Collins’ second argument is pragmatic. This is the fact that in practice it is often difficult to get an experimental apparatus, even one known to be similar to another, to work properly. Collins illustrates this with his account of Harrison’s attempts to construct two versions of a TEA laser (Transverse Excited Atmospheric) (Collins 1985, pp. 51–78). Despite the fact that Harrison had previous experience with such lasers, and had excellent contacts with experts in the field, he had great difficulty in building the lasers. Hence the difficulty of replication.

Ultimately Harrison found errors in his apparatus and once these were corrected the lasers operated properly. As Collins admits, “…in the case of the TEA laser the circle was readily broken. The ability of the laser to vaporize concrete, or whatever, comprised a universally agreed criterion of experimental quality. There was never any doubt that the laser ought to be able to work and never any doubt about when one was working and when it was not.” (Collins 1985, p. 84)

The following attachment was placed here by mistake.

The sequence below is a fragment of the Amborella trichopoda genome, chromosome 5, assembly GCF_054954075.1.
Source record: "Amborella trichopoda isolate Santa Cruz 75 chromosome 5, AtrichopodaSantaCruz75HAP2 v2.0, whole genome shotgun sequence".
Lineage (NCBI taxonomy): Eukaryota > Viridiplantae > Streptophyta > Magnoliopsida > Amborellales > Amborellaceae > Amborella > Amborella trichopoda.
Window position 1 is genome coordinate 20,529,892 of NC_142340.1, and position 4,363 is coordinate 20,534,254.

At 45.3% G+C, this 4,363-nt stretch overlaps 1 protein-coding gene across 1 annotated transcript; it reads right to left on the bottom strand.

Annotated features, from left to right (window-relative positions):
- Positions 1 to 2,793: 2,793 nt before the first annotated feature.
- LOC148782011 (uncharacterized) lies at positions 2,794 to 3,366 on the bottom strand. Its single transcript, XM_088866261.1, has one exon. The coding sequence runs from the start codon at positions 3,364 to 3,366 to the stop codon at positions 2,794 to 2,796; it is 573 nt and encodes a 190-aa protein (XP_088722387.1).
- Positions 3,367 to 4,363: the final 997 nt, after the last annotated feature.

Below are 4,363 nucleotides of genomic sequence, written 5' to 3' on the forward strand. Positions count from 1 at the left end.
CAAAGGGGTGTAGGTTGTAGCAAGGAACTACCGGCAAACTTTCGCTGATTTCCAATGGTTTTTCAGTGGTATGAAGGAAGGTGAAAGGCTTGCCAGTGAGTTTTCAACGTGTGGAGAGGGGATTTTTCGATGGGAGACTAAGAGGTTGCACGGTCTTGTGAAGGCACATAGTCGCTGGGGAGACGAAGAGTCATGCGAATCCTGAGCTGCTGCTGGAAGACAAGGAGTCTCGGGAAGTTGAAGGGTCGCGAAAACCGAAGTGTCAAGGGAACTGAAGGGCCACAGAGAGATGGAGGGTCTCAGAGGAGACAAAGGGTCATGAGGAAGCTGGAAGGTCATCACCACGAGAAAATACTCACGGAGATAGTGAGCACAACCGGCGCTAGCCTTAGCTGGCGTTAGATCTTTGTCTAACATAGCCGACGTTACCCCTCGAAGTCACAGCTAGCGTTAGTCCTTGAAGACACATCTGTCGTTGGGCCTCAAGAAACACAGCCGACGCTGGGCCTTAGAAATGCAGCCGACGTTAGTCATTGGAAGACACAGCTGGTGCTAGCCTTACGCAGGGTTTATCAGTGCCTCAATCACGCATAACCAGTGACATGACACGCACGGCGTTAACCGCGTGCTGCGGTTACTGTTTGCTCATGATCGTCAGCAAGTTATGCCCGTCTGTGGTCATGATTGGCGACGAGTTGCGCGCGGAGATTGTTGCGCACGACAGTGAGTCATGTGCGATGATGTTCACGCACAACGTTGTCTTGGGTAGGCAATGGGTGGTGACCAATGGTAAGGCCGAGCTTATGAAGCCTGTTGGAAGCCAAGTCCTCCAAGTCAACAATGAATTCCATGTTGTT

Although Collins seems to regard Harrison’s problems with replication as casting light on the episode of gravity waves, as support for the experimenters’ regress, and as casting doubt on experimental evidence in general, it really doesn’t work. As Collins admits (see quote in last paragraph), the replication was clearly demonstrable. One may wonder what role Collins thinks this episode plays in his argument.

8. In more detailed discussions of this episode, Franklin (1994, 1997a), I argued that the gravity wave experiment is not at all typical of physics experiments. In most experiments, as illustrated in those essays, the adequacy of the surrogate signal used in the calibration of the experimental apparatus is clear and unproblematical. In cases where it is questionable considerable effort is devoted to establishing the adequacy of that surrogate signal. Although Collins has chosen an atypical example I believe that the questions he raises about calibration in general and about this particular episode of gravity wave experiments should be answered.

9. Weber had suggested that the actual gravity wave pulses were longer that expected, and that the nonlinear analysis algorithm was more efficient at detecting such pulses.